Satureja montana - The Winter Savoury - has a few variations of types - making it an interesting group of plants for the herb garden and for herbal cooking and medicine. All are suited to normal herbal use.
The Winter Savoury - as its name suggests - is an evergreen perennial, with dark green or greyish green leaves - which are small and held tightly to the main stems. The flowers are mauve pink, and very similar to miniature mint and sage flowers. It is yet another member of the labiate family - Labiatae, with the flower type and square stems being distinguishing features.
It is yet another herb that is happiest if grown in a 'normal' soil - neither damp or arid. Rarely in need of water, other than the driest, hottest of summers, and happy to take care of itself with no major pest or disease problems.
The basic Winter Savoury grows to around 14in (35cm) and is clump forming - rarely getting more than 12in (30cm) across - if that! Its growth is generally upright, so suited to planting for contrast amongst low growing Thymes and the like.
Satureja montana Repens or S. m. Repanda are lower growing - with 'repens' being positively floppy in habit.
Winter Savoury can be grown from seed - sown either late winter or early spring, and planted out after growing on a little before hot weather starts - optimist as ever! Full sun - or maybe slightly dappled shade are the main requirement after a dry spot. Suited to growing in a container herb garden - especially the basic upright growing Satureja montana.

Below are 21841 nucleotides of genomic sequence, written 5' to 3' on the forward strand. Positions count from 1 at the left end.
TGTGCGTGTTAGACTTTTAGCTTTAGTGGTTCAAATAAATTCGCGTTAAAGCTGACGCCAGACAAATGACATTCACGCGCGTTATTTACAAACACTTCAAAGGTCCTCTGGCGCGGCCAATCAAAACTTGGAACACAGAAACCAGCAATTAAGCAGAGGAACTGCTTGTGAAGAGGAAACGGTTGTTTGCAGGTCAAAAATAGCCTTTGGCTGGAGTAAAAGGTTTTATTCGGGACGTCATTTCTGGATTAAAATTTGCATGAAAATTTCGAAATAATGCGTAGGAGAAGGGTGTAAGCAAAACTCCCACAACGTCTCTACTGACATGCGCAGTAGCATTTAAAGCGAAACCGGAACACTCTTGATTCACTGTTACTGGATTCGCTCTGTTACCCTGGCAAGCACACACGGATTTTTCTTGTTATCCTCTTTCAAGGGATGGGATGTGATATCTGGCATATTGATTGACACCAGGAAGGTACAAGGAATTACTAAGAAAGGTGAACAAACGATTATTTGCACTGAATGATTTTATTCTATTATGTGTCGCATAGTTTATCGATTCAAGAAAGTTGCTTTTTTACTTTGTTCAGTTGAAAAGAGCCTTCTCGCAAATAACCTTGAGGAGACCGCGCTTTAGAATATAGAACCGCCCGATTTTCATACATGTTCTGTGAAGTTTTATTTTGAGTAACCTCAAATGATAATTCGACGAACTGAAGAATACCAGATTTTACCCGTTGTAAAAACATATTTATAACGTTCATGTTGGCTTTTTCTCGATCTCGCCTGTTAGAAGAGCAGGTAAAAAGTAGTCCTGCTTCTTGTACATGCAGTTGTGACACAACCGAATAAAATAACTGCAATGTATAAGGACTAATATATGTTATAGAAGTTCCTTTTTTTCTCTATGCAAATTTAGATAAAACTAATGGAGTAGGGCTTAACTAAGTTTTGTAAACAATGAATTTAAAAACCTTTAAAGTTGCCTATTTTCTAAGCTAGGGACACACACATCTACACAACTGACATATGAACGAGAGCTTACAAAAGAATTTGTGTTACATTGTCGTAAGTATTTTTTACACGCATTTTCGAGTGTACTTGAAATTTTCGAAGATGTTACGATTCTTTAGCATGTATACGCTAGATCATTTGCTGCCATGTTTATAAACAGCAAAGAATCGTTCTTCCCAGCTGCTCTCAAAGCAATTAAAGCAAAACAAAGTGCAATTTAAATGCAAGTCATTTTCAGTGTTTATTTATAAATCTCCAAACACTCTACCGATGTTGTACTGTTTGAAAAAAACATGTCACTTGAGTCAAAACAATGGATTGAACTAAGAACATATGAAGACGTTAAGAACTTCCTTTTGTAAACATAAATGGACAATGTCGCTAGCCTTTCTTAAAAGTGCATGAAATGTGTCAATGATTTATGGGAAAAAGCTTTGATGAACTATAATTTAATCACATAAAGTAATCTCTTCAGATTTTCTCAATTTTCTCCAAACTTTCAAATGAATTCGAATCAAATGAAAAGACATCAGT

Cuttings - semi ripe - in late summer are also an option, and these can be placed in pots in greenhouse or cold frame and over-wintered before rooting and planting out in the spring.
For general garden use - particularly for the organic gardener - it is sometimes used in companion planting near beans - inter-row - when it can keep the bean weevil away. The rose gardener also benefits, for it is often used to repel greenfly and other aphids - Again a member of the Labiate family which seem to have these beneficial effects for the gardener.
Winter Savoury - as well as being a useful winter culinary herb - has many herbal uses attributed to it, including that of being a good antiseptic. It is also used in herbal medicine as an aid to expel unwanted air - or gas - from the intestinal area! Its antiseptic uses are of benefit with bee stings, and is also supposed to stop itching as a result of mosquito and other nasty insect bites.
For herbal uses, it can either be used fresh or from the dried leaves which are harvested late summer and dried in the normal herbal manner.
Oil of Winter Savoury is used as a control against such fungi as Candida albicans - it should not be used by pregnant women.
Its summer counterpart - Summer Savory is used as an aphrodisiac. This property is not the same with the winter savoury!
Its main claim to fame being that it is available as a fresh her to the winter chef. Meats - and in particular the white meats are improved, though only if not cooked to extinction!
As a salad addition, it has rather a strong - but not unpleasant taste, but this is reduced considerably upon cooking.